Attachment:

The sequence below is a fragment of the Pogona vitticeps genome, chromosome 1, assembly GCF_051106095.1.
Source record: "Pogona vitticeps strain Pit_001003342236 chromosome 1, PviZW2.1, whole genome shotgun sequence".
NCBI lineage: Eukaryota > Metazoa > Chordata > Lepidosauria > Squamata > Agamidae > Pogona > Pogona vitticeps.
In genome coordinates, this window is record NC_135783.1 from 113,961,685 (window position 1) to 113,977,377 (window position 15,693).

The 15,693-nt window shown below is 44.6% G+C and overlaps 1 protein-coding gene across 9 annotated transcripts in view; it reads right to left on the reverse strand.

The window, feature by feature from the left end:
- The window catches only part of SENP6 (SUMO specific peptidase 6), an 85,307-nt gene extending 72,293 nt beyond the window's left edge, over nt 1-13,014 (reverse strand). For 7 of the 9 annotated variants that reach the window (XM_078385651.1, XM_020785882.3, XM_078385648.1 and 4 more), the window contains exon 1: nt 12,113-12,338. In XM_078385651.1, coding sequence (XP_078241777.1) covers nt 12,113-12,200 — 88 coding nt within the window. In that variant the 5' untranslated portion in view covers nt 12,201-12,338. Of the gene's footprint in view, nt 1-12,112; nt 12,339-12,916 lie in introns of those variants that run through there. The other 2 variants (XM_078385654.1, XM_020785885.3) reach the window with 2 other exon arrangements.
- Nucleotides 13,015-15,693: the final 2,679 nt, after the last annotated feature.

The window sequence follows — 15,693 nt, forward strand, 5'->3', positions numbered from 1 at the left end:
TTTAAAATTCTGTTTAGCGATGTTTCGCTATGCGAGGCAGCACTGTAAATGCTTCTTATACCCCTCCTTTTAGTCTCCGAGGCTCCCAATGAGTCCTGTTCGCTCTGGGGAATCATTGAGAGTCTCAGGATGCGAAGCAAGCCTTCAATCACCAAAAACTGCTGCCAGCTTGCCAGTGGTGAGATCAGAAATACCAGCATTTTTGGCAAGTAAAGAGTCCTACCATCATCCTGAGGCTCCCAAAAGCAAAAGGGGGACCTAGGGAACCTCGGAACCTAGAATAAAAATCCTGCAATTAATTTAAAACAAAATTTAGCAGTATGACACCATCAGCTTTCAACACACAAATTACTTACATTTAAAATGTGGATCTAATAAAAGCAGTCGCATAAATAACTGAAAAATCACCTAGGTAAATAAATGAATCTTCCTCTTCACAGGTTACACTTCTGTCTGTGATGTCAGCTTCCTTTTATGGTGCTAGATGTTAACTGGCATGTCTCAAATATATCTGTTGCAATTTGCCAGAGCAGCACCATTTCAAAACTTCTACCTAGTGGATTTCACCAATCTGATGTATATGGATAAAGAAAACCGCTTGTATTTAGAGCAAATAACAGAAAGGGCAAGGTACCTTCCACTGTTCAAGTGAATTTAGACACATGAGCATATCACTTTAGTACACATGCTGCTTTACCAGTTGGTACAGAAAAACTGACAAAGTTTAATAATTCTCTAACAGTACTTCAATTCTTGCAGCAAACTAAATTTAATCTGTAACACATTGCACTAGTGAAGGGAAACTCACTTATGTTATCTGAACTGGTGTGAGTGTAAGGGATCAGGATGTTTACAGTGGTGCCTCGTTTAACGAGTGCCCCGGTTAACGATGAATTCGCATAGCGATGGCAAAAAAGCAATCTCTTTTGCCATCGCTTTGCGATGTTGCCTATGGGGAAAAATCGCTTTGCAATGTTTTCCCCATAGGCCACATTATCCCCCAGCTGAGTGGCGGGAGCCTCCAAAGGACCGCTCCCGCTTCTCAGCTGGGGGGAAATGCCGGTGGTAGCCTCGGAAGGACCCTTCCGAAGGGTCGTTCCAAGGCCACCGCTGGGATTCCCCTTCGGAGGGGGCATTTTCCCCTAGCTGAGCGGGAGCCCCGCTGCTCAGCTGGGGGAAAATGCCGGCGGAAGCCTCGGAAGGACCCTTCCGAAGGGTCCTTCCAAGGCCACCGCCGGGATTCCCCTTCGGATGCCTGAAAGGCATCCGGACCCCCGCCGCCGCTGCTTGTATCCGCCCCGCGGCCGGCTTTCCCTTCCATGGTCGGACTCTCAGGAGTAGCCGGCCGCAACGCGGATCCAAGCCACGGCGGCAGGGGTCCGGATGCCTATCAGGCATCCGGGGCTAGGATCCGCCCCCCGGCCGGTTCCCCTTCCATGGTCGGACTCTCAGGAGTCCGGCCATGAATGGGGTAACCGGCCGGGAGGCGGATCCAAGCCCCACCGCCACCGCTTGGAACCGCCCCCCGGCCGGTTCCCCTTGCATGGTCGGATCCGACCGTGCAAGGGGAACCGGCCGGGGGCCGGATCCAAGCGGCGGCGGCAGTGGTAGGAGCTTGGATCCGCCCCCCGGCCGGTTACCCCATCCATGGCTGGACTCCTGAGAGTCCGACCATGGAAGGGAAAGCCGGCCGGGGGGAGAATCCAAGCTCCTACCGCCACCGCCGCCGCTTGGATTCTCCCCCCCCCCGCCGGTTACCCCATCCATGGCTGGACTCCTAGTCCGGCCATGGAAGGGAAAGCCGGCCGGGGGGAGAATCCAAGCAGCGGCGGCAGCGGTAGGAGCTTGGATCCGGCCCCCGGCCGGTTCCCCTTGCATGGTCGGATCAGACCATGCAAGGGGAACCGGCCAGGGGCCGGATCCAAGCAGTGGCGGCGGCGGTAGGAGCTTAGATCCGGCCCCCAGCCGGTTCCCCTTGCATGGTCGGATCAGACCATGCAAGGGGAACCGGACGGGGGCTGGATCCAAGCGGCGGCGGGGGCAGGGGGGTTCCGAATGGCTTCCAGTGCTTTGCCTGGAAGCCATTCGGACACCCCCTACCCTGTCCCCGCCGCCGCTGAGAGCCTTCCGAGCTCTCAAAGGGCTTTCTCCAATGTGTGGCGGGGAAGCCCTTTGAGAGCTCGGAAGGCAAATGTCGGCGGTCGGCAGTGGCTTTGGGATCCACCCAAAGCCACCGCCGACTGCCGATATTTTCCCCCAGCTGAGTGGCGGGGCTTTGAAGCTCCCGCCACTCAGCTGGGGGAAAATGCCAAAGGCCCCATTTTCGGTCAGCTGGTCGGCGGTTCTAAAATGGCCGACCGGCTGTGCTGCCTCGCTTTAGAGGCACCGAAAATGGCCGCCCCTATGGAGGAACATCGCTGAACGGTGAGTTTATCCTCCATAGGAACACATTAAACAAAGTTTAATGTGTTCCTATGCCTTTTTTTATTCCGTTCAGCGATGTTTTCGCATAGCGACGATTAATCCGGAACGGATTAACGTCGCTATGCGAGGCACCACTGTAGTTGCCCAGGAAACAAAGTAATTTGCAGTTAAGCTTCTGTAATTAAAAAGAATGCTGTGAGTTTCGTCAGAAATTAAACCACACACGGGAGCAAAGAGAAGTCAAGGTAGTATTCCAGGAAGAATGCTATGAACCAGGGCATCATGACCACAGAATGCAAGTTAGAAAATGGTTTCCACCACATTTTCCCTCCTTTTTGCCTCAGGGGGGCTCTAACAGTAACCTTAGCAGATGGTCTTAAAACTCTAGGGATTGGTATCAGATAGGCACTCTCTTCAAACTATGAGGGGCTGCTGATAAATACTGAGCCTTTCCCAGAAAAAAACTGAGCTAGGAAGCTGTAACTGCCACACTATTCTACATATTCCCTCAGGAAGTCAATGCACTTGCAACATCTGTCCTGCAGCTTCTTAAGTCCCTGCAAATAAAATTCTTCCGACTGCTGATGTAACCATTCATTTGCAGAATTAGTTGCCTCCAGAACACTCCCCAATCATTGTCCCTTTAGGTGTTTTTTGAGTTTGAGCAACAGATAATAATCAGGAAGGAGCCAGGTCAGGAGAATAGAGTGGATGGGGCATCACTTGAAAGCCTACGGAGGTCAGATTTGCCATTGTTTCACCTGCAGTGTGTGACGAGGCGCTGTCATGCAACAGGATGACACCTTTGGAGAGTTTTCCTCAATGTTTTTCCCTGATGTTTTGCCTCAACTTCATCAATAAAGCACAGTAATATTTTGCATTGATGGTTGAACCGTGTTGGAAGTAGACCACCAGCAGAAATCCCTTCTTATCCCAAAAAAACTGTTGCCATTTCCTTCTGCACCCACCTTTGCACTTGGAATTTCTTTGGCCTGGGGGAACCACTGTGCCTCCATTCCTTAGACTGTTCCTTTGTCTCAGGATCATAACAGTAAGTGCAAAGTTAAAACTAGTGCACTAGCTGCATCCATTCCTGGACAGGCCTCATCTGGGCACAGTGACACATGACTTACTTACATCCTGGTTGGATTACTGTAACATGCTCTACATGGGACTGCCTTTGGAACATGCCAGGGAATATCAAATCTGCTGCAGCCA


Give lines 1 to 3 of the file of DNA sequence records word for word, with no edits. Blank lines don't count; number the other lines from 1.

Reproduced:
The sequence below is a fragment of the Pogona vitticeps genome, chromosome 1, assembly GCF_051106095.1.
Source record: "Pogona vitticeps strain Pit_001003342236 chromosome 1, PviZW2.1, whole genome shotgun sequence".
NCBI lineage: Eukaryota > Metazoa > Chordata > Lepidosauria > Squamata > Agamidae > Pogona > Pogona vitticeps.